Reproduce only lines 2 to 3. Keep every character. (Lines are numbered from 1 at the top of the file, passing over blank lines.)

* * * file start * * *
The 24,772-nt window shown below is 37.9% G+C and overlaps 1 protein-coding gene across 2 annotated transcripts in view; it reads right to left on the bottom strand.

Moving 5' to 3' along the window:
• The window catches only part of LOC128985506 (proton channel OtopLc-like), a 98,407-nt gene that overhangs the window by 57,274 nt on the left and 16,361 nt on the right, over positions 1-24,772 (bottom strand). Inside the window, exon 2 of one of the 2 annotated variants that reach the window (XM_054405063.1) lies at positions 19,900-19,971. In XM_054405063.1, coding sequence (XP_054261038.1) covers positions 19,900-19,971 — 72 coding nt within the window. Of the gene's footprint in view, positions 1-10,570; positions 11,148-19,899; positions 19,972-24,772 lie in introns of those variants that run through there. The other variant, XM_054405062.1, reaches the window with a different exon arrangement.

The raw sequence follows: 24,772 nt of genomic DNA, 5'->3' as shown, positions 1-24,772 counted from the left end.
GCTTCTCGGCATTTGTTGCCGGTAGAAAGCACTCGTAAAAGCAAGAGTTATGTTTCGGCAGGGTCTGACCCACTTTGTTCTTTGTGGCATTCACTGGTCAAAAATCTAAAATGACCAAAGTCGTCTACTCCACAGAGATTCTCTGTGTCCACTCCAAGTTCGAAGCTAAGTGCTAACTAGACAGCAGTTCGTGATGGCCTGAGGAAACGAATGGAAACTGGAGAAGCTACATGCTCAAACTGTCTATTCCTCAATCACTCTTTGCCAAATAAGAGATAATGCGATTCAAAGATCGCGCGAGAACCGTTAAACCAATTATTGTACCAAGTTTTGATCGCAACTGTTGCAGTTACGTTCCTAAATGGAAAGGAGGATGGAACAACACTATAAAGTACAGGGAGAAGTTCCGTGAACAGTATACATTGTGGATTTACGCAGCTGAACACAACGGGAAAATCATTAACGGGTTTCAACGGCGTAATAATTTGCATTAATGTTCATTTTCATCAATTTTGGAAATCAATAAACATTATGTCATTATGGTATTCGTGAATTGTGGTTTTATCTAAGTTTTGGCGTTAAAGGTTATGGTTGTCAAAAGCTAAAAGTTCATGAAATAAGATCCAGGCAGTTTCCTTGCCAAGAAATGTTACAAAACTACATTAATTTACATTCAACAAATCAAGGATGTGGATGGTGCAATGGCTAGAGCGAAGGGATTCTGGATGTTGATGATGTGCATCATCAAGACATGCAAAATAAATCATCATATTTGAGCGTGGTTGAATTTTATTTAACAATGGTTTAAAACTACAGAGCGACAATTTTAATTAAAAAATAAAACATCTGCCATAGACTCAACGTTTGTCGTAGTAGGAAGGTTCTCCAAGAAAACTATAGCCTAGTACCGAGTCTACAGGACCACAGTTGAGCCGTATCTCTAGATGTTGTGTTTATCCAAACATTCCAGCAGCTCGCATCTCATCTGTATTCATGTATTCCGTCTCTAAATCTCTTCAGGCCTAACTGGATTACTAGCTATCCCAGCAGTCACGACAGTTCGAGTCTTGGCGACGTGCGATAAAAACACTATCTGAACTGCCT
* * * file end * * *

Moving 5' to 3' along the window:
• The window catches only part of LOC128985506 (proton channel OtopLc-like), a 98,407-nt gene that overhangs the window by 57,274 nt on the left and 16,361 nt on the right, over positions 1-24,772 (bottom strand). Inside the window, exon 2 of one of the 2 annotated variants that reach the window (XM_054405063.1) lies at positions 19,900-19,971. In XM_054405063.1, coding sequence (XP_054261038.1) covers positions 19,900-19,971 — 72 coding nt within the window. Of the gene's footprint in view, positions 1-10,570; positions 11,148-19,899; positions 19,972-24,772 lie in introns of those variants that run through there. The other variant, XM_054405062.1, reaches the window with a different exon arrangement.